Posted by: cinnamonlaw | October 15, 2009

It’s Official – An FM Translator License Can Specify an AM as its Primary Station

New rules adopted by the FCC in a June 29, 2009 Report and Order allowing FM translator licenses to specify AM stations as their “primary” stations to rebroadcast became effective on October 1, 2009. These new rules are intended to provide a much needed boost to AM stations, particularly daytime-only stations and those stations that must drastically reduce their power at sundown.  

With Special Temporary Authorizations (“STAs”) from the FCC, over 200 AM stations were already using FM translators to replicate as best as possible their daytime coverage area at night.  State broadcasters associations and the not-for-profit AM Daytimers Association that I co-founded voiced their support for the proposed rule changes before the FCC.  As a result, the STAs will be terminated and all AM stations that are utilizing FM translators by way of STAs will have to file appropriate paperwork with the FCC to change the license of the FM translator to specify the AM station as the primary rebroadcast station.  AM stations can continue to work out agreements with existing FM translators under the rules.  That’s the good news.  The bad news is, according to the FCC,  there won’t be a filing window for new FM translators until after a new LPFM filing window occurs.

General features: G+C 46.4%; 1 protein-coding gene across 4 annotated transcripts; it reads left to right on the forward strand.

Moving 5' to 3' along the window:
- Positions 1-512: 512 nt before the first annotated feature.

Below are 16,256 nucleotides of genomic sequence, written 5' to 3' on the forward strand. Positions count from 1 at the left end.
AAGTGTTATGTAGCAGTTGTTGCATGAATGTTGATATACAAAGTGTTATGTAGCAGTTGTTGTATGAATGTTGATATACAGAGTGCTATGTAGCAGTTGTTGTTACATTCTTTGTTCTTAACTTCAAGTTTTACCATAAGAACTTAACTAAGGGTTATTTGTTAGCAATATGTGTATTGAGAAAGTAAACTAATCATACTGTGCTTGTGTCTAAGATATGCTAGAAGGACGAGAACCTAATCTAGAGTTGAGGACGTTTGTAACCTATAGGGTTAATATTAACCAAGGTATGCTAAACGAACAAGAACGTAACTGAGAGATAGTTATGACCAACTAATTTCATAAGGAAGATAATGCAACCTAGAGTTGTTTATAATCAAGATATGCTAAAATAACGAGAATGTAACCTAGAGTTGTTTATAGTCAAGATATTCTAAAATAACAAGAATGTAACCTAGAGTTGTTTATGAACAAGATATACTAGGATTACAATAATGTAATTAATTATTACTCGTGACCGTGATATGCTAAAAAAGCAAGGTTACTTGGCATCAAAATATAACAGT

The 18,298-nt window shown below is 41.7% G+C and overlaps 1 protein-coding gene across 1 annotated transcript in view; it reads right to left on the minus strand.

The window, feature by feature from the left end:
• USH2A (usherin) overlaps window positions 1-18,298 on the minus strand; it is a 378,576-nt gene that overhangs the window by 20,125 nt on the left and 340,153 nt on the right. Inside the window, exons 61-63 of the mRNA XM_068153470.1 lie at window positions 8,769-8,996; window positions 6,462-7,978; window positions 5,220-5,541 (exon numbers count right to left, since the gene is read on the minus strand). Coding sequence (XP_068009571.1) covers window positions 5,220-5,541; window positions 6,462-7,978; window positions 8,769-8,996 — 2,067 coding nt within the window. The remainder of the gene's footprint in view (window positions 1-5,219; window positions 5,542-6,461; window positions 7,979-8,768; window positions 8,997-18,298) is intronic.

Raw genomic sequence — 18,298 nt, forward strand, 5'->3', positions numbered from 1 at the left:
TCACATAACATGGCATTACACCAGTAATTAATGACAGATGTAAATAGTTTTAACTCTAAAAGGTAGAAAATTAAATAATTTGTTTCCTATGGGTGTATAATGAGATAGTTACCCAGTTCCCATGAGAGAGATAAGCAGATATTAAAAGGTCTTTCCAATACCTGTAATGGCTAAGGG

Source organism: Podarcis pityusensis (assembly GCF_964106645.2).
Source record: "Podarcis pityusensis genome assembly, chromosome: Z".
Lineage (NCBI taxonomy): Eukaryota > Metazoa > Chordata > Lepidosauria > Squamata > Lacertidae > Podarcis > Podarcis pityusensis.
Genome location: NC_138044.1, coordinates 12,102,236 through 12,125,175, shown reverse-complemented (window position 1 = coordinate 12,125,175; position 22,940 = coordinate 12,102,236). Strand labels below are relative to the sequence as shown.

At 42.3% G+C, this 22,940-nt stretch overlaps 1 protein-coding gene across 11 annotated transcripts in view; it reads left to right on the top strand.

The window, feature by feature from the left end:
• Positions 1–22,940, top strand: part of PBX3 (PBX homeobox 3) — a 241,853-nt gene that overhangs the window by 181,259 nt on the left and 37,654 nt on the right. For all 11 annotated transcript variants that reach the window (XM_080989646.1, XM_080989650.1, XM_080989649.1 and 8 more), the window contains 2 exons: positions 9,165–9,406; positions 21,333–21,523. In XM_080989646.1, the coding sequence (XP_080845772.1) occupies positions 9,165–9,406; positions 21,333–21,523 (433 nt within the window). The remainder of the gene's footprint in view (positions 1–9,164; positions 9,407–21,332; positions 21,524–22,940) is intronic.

While the relief for AM stations is welcome, it may not be permanent.  FM translators are “secondary services” meaning if a full-power FM station modifies in such a way as to create an interference problem with the translator, the full-power station, as a “primary service” takes priority and can ask the FCC to order the translator to modify or, in the worst case, cease operations.  The next logical step for AM stations is to convince the FCC that translators rebroadcasting AM stations should be given “primary status” to protect them from future encroachment from full-power FM stations.

Leave a comment if you agree, as that may be the next mission of the AM Daytimers Association.

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Responses

  1. I believe that FM translators are the salvation for many AM stations across the country. AM operators should investigate any and all opportunities to acquire one.

    George


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